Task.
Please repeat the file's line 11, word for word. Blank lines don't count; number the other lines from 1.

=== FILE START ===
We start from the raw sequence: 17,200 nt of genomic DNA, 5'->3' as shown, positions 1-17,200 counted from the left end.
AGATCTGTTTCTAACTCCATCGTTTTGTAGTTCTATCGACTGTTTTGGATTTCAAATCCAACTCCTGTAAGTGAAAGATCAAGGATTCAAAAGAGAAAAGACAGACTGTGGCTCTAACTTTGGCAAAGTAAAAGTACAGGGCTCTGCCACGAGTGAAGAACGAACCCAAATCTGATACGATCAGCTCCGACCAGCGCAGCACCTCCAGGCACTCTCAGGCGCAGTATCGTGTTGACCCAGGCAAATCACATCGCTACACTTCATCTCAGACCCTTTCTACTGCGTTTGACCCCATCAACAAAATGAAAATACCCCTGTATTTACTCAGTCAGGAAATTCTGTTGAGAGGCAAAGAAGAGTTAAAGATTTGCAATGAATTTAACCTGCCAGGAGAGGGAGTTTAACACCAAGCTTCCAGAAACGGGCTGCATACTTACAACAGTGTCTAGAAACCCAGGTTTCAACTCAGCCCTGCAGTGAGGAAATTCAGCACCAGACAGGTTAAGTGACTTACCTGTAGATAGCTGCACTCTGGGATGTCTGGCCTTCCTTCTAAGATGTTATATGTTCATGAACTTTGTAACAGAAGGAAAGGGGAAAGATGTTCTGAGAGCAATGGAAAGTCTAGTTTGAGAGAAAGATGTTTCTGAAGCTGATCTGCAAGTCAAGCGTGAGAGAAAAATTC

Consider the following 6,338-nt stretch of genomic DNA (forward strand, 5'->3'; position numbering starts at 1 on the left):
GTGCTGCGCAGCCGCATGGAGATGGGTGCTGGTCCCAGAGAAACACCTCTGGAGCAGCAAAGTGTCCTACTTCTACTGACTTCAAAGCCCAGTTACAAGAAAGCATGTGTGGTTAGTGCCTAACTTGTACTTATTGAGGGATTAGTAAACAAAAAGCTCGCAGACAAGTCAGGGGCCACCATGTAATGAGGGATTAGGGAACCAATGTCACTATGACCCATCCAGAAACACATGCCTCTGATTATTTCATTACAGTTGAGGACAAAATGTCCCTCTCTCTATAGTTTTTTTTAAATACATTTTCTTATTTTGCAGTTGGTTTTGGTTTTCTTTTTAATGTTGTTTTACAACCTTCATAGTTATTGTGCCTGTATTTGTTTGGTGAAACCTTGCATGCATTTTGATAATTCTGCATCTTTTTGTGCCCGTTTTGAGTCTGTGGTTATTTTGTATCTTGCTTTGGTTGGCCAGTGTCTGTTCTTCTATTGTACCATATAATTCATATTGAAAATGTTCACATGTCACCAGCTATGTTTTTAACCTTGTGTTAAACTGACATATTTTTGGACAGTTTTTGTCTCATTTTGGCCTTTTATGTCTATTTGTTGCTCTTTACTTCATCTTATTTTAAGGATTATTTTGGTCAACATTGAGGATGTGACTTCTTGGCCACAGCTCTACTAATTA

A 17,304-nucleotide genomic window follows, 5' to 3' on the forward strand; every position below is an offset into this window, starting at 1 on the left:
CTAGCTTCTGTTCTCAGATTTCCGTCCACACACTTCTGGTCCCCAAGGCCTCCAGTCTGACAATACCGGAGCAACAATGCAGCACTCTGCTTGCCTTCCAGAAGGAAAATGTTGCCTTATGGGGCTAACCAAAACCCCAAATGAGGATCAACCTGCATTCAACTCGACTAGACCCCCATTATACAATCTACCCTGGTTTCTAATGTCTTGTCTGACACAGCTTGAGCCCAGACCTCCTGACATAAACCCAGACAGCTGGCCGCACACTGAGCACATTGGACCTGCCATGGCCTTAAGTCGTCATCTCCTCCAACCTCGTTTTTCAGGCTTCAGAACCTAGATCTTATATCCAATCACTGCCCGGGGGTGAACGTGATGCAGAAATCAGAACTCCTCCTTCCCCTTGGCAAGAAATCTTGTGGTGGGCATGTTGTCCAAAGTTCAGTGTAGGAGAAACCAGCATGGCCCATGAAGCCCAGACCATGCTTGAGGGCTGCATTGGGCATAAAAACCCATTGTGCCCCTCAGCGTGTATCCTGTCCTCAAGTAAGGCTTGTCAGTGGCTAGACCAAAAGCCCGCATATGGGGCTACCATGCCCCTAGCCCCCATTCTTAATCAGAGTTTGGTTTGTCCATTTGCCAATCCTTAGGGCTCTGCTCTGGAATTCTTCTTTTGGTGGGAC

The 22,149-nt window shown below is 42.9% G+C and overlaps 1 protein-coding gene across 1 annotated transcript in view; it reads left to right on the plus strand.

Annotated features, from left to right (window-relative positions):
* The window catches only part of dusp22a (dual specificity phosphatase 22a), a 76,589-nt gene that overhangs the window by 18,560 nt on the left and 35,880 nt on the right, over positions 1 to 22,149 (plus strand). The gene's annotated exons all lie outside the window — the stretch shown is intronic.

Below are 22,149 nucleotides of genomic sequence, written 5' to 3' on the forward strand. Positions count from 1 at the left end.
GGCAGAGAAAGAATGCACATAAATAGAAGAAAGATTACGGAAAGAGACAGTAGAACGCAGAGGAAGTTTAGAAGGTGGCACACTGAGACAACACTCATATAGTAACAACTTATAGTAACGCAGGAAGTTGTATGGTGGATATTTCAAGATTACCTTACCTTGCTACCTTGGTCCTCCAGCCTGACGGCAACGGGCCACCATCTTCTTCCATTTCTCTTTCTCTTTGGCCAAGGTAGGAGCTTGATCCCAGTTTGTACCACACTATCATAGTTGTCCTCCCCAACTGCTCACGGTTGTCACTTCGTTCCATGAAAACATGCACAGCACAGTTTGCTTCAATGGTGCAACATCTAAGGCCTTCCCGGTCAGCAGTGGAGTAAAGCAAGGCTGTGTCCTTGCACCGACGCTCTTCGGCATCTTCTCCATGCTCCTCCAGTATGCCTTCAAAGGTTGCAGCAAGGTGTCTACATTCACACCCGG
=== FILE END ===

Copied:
GGCAGAGAAAGAATGCACATAAATAGAAGAAAGATTACGGAAAGAGACAGTAGAACGCAGAGGAAGTTTAGAAGGTGGCACACTGAGACAACACTCATATAGTAACAACTTATAGTAACGCAGGAAGTTGTATGGTGGATATTTCAAGATTACCTTACCTTGCTACCTTGGTCCTCCAGCCTGACGGCAACGGGCCACCATCTTCTTCCATTTCTCTTTCTCTTTGGCCAAGGTAGGAGCTTGATCCCAGTTTGTACCACACTATCATAGTTGTCCTCCCCAACTGCTCACGGTTGTCACTTCGTTCCATGAAAACATGCACAGCACAGTTTGCTTCAATGGTGCAACATCTAAGGCCTTCCCGGTCAGCAGTGGAGTAAAGCAAGGCTGTGTCCTTGCACCGACGCTCTTCGGCATCTTCTCCATGCTCCTCCAGTATGCCTTCAAAGGTTGCAGCAAGGTGTCTACATTCACACCCGG